Belo Horizonte, Brazil, with the help of Drin Cortes

Vukovar, Croatia, with the help of David Arranhado

 

 



Art Craft

A Dreamy Fiber Installation by Vanessa Barragão Transforms a Medieval Bridge into a Patch of Oversized Orchids

July 6, 2021

Grace Ebert

All images © Vanessa Barragão, shared with permission

In the small town of Paderne, Portugal, a whimsical valance of crocheted leaves, dangling tendrils, and petals dyed with subtle gradients encircles the stone archways of a battered medieval bridge. Titled “Algarvensis,” the dreamy installation is by Portuguese artist Vanessa Barragão, who’s known for her large-scale textured tapestries that recreate landscapes and gardens with tufted fibers. The bowed entanglement recreates oversized orchids native to the region with wool from nearby sheep and recycled yarn, resin, and other materials in a celebration of the local environment where the artist spent much of her childhood.

“Algarvensis,” which the municipality of Albufeira commissioned to help elevate the Geoparque Algarvensis to the status of a Worldwide UNESCO Geoparque, will be up until September 12, and you can the process and installation behind the piece on Barragão’s Instagram.

 

 

 



Art

Immersive Installations by Liz West Convert Spaces into Glowing Arenas of Prismatic Light

June 30, 2021

Grace Ebert

“Hymn to the Big Wheel” (2021), steel, PVC vinyl, and polycarbonate, 480 x 480 x 300 centimeters. All images courtesy of Liz West, shared with permission

Whether nestling an iridescent tunnel inside a Georgian-style church or encircling a concrete walkway with multicolor ribbons, Liz West transforms whatever space she approaches into a dynamic field of kaleidoscopic light and shadow. The prolific British artist (previously) is known for her large-scale pieces that use reflection and refraction to create dazzling immersive environments. Often utilizing translucent panels and a combination of natural light and LEDs, West’s intention is to enhance sensory awareness, showing the potential the full spectrum of color has to impact both psychological and physical reactions.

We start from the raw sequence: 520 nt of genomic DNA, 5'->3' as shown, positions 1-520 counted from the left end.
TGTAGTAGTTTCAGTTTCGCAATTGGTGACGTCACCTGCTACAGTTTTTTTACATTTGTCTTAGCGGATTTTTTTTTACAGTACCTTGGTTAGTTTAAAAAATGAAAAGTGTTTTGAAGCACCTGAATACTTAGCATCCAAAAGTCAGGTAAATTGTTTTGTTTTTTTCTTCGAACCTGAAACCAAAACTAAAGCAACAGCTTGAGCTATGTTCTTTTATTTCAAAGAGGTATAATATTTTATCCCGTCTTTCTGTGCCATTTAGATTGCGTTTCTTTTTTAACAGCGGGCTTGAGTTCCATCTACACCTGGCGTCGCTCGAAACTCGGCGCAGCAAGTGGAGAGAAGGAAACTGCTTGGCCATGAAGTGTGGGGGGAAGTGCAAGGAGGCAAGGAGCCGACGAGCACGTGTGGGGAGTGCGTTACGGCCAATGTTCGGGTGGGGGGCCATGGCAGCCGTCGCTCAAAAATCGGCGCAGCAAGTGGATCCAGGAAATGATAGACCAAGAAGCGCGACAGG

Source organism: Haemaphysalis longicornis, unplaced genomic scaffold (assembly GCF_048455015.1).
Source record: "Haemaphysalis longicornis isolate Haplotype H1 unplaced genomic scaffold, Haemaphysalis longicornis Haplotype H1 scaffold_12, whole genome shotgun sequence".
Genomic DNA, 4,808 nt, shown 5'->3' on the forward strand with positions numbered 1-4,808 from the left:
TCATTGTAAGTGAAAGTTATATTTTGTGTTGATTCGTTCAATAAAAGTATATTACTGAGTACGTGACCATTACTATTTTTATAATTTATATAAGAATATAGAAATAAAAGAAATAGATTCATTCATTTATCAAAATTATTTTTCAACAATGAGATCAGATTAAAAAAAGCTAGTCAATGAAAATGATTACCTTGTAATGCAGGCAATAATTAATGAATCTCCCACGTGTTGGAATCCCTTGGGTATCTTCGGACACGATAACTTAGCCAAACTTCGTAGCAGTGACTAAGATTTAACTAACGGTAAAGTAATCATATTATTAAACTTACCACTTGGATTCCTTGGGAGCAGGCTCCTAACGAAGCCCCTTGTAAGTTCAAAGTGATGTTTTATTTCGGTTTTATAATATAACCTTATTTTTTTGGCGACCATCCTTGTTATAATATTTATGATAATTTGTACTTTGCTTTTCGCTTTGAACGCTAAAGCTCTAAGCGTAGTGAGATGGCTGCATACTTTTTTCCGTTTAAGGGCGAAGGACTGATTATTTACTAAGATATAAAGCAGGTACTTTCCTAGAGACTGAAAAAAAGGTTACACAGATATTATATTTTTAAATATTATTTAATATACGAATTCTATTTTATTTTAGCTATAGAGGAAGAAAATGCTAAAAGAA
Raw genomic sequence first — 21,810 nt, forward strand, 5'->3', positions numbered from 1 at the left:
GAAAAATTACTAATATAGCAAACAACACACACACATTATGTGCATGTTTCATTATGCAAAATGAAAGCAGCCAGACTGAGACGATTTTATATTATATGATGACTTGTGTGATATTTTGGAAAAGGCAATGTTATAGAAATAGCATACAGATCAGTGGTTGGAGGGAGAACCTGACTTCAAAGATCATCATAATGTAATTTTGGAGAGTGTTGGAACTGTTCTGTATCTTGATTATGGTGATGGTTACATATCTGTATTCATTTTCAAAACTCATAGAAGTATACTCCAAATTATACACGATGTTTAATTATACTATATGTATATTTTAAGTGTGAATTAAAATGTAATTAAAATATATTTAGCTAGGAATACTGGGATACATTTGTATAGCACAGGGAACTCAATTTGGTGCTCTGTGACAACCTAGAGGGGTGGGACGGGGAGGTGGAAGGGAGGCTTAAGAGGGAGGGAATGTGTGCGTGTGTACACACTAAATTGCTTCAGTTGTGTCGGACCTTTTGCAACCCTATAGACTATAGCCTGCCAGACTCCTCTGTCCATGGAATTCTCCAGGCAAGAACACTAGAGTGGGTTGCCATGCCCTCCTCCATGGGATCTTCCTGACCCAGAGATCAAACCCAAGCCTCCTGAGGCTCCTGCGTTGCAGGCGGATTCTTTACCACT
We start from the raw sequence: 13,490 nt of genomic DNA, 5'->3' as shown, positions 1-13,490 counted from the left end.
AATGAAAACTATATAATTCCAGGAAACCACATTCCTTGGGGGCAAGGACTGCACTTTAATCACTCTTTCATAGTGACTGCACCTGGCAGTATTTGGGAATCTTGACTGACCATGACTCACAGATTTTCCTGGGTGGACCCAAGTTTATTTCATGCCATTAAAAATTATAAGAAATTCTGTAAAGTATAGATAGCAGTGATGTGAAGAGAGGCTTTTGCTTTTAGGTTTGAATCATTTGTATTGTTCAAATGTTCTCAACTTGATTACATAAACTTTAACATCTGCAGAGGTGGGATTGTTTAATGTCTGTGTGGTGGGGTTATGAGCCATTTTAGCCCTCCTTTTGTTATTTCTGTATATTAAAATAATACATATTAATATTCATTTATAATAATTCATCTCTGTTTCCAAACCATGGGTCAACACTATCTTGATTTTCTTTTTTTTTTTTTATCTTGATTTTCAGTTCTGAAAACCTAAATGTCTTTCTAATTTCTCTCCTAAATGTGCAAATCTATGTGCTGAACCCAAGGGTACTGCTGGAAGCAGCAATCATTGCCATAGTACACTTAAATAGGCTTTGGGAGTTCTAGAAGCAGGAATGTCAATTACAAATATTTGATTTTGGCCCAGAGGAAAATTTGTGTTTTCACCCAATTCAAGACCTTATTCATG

On view through August 21 at Canary Wharf in London, “Hymn to the Big Wheel” (shown above)  is an architectural installation comprised of two concentric octagons that cast layered jewel-toned shadows depending on the viewer’s position. The piece draws its name from Massive Attack’s “Hymn Of The Big Wheel” and has what West calls a “sun-dial effect” that changes how the light streams through the panels depending on the time of day.

Other recent projects include “Aglow,” which arranged 169 fluorescent bowls in a hexagon outside of the Musee Nissim de Camondo in Paris. The individual elements were designed to catch rainfall, which once pooled in the base, added an extra layer of color and illusion to the patterned grouping. Similarly deceptive is West’s 2021 piece titled “Presence” at Christ Church in Macclesfield, which produced an obscured and prismatic path through the historic site that presented the existing architecture through the lens of colorful panels.